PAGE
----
Callen Froese is a freelance multi-media artist based in Winnipeg whose work focuses on equality, sustainability and human rights.
Froese, who grew up in Wolseley, attributes her artistic drive to her upbringing.
“I think that area, without you realizing it, has so much going on,” said Froese.
“My dad’s an artist as well, so you know growing up doing ceramics in the basement was just a common thing for us.”
Froese began her career as an artist by selling handmade clothing but said it “felt too consumer-based and not true to my artistic drive.”
Froese began freelancing as an artist by reaching out to businesses via email.
“I just started looking at companies that I support, people who are working towards sustainability and equality and fair pay for their workers and local companies,” she said.
“I amazingly got a few responses which was very encouraging, you need that to start off.”
One of her upcoming projects is a “food and visual arts collaboration” which will be held at Verde Juice Bar in June.
She has pursued different mediums since her time constructing clothing such as canvas painting and ceramics, and is currently working with handmade paper.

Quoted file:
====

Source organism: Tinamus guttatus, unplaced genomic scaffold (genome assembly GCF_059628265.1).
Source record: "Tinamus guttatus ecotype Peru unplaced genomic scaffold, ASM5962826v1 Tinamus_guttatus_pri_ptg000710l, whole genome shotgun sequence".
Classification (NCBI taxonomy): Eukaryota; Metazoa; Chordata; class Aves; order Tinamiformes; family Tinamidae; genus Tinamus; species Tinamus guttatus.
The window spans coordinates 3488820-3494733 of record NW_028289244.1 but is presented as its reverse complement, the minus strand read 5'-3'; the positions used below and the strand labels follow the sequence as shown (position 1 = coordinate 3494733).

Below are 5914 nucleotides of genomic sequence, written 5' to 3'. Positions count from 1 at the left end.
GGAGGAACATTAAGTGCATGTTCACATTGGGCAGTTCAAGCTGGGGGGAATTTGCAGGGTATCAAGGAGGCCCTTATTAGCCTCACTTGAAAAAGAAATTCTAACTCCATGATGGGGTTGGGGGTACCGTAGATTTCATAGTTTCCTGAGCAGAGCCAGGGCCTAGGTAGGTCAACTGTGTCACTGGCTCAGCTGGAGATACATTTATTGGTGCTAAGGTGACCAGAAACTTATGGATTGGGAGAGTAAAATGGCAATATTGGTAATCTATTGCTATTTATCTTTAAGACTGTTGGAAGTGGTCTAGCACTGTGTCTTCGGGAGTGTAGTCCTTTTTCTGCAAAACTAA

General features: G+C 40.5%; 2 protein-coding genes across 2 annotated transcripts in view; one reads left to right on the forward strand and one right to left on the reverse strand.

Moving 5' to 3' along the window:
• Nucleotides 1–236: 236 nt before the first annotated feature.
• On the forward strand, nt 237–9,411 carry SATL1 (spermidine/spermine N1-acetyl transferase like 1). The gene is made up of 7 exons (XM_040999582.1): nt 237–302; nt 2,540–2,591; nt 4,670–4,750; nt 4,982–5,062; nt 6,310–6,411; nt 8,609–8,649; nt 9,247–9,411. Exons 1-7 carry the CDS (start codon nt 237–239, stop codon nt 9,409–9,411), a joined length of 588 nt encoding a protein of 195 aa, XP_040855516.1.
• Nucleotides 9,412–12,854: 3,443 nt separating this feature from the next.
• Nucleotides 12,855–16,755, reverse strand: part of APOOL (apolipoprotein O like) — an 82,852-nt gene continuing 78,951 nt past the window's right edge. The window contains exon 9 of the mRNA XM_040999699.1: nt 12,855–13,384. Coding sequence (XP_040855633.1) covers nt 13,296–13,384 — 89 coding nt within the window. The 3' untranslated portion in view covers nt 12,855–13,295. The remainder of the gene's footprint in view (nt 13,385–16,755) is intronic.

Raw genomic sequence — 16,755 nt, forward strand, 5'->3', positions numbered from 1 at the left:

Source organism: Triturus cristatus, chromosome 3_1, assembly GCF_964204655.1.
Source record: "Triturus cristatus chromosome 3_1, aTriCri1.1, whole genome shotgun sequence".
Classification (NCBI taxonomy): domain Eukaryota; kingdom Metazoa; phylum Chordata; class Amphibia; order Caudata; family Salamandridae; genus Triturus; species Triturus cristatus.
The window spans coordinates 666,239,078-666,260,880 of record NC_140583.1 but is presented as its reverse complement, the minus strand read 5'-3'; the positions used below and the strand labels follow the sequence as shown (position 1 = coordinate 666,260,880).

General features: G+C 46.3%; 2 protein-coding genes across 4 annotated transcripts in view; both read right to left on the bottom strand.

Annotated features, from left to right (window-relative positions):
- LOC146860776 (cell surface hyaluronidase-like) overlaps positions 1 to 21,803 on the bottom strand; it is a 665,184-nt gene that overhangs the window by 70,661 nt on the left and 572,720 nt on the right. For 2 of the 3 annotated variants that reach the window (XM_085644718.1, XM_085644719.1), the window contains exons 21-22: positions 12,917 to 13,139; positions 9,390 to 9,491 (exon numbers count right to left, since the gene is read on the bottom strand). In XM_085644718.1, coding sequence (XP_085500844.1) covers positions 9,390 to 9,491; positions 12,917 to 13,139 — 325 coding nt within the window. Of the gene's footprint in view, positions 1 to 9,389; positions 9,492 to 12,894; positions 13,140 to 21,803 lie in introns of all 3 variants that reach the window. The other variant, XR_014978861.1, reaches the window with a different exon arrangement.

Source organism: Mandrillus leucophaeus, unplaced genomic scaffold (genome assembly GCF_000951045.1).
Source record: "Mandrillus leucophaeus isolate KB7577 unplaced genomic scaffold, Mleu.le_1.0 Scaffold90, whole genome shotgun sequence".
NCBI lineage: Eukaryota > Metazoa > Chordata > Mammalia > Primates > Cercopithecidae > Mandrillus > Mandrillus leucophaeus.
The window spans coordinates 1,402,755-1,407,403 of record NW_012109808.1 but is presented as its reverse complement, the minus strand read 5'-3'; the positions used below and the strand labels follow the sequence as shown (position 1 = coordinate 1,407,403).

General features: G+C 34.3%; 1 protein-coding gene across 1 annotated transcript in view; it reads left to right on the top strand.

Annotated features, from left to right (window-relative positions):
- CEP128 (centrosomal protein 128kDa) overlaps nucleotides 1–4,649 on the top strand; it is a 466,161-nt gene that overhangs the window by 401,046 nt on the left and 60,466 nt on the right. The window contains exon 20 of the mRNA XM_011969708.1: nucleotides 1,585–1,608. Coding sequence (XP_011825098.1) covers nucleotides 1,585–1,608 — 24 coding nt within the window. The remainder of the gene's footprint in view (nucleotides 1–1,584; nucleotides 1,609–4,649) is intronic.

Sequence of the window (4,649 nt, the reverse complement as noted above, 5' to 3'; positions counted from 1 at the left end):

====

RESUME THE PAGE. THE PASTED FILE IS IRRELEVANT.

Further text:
“Because of my focus on sustainability, I’ve been looking more into researching my own mediums, so that has led me to paper making which is my most recent tangent and what I’m starting to get more into,” she said.
She recently travelled to Japan, where she had the opportunity to study with a Japanese paper maker.
Most of Froese’s work is based on illustration.
“I’m always drawing, no matter what other medium I’m working in,” said Froese.
Froese focuses her craft on themes of balance and interconnectivity between humans and nature.
“Equality, I would say, is the overarching idea [of my art], between humans and creatures and the earth.
“I think they’re all so intertwined you can’t really separate them, we’re all a part of this experience together.”
She believes her work holds a positive outlook on human interactions with nature and each other in a time of growing disconnect.
“We spend so much time apart from each other and not experiencing face-to-face or real moments and so capturing that, I think, is something that people really connect with when they see it,” she said.
Froese’s work looks at “How we do still have these tangible human moments, or connections, with nature even though nature can be so far away.”
Her art also explores feminism and the female body.
“Feminism is an important topic for everyone, everywhere, right now,” said Froese.
“It’s about human rights, and because women are subjugated to discrimination and abuse, we must fight for equality, so that we can be treated equally, but it’s to create a world for everyone to have a better relationship with one another.”
Callen Froese’s work is currently on display at Fools & Horses on Broadway until March 14 and the Tara Davis Studio Boutique until March 31. It can be viewed and purchased at callenfroese.com.